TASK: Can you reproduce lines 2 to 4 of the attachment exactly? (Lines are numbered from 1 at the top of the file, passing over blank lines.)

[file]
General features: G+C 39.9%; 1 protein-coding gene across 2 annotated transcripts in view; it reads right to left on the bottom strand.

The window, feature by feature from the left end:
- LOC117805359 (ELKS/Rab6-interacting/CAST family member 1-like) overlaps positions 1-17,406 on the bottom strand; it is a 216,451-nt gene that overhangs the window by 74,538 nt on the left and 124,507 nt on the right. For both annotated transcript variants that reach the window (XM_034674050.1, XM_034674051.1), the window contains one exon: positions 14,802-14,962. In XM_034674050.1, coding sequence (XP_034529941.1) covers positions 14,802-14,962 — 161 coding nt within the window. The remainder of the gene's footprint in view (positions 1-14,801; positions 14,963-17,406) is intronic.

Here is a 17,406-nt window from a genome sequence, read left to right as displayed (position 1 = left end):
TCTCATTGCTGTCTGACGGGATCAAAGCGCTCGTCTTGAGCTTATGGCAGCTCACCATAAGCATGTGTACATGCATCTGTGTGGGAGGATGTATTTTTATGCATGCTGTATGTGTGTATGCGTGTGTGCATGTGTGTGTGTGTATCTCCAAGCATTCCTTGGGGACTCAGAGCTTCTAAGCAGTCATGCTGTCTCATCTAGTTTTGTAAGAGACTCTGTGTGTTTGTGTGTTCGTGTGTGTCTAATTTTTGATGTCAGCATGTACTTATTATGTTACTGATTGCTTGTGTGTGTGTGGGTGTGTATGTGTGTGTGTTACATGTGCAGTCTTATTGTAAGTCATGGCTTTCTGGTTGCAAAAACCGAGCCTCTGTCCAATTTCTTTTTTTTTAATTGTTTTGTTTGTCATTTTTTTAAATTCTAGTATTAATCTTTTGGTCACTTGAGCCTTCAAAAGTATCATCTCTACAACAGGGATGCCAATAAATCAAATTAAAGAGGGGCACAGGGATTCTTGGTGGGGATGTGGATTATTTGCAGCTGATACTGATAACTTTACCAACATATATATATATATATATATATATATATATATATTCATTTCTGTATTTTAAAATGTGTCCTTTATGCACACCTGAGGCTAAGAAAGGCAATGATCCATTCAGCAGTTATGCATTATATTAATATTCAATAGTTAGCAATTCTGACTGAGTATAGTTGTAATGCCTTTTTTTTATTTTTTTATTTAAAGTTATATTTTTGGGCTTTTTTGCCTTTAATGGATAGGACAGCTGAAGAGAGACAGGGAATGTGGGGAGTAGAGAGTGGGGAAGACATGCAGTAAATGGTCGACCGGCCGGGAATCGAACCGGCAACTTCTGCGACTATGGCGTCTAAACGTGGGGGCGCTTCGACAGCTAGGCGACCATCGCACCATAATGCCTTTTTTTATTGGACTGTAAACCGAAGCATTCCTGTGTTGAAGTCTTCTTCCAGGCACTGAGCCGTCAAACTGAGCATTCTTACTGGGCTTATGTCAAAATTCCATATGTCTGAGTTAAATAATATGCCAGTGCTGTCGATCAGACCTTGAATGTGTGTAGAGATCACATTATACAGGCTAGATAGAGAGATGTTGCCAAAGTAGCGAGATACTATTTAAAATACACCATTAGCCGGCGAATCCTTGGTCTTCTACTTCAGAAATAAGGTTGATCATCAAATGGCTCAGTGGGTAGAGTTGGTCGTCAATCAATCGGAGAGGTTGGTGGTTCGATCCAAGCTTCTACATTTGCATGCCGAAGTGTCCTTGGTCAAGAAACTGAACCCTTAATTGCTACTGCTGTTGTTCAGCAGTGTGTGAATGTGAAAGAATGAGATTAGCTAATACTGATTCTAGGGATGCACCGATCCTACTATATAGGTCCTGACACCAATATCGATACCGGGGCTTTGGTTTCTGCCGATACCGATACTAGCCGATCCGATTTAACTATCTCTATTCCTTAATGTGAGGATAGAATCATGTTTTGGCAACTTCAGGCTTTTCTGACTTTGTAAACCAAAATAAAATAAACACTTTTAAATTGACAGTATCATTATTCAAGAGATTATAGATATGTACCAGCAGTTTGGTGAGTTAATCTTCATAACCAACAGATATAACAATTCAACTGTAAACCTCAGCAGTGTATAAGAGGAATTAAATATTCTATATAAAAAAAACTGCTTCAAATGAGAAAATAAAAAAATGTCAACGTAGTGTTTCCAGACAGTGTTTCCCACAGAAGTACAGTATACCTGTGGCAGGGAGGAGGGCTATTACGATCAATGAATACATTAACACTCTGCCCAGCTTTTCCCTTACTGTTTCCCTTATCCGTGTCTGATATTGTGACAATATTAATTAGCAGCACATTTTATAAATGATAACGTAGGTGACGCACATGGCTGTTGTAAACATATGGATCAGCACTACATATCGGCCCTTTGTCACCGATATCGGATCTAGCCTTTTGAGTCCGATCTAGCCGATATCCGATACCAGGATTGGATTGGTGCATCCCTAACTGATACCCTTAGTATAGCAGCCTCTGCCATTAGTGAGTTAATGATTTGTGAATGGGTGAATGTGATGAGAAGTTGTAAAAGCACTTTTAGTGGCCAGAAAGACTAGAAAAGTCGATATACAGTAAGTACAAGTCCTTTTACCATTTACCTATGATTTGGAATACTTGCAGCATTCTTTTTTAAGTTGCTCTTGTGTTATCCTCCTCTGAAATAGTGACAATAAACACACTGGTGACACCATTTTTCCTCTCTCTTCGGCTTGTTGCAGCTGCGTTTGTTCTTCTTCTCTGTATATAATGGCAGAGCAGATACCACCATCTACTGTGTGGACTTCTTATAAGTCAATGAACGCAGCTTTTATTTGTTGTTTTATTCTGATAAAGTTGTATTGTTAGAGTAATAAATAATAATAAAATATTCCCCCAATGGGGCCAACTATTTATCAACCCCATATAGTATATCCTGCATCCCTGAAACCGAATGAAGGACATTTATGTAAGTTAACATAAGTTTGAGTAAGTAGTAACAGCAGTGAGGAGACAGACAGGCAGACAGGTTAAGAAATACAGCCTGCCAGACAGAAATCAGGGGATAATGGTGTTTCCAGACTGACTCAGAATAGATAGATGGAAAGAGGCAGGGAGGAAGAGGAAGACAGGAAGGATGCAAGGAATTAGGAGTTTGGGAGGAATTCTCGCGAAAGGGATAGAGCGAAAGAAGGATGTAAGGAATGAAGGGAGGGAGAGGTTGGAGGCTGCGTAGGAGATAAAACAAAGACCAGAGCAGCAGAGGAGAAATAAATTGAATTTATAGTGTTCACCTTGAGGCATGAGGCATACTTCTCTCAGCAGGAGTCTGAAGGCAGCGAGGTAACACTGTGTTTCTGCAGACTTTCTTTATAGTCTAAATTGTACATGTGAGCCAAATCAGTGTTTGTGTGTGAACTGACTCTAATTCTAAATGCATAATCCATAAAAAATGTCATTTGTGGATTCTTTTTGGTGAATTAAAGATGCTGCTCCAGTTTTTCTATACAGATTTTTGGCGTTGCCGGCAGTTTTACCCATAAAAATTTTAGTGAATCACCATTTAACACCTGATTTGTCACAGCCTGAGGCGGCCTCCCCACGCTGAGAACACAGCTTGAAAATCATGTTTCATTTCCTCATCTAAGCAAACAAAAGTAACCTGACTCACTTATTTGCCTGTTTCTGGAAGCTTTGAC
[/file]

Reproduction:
The window, feature by feature from the left end:
- LOC117805359 (ELKS/Rab6-interacting/CAST family member 1-like) overlaps positions 1-17,406 on the bottom strand; it is a 216,451-nt gene that overhangs the window by 74,538 nt on the left and 124,507 nt on the right. For both annotated transcript variants that reach the window (XM_034674050.1, XM_034674051.1), the window contains one exon: positions 14,802-14,962. In XM_034674050.1, coding sequence (XP_034529941.1) covers positions 14,802-14,962 — 161 coding nt within the window. The remainder of the gene's footprint in view (positions 1-14,801; positions 14,963-17,406) is intronic.

Here is a 17,406-nt window from a genome sequence, read left to right as displayed (position 1 = left end):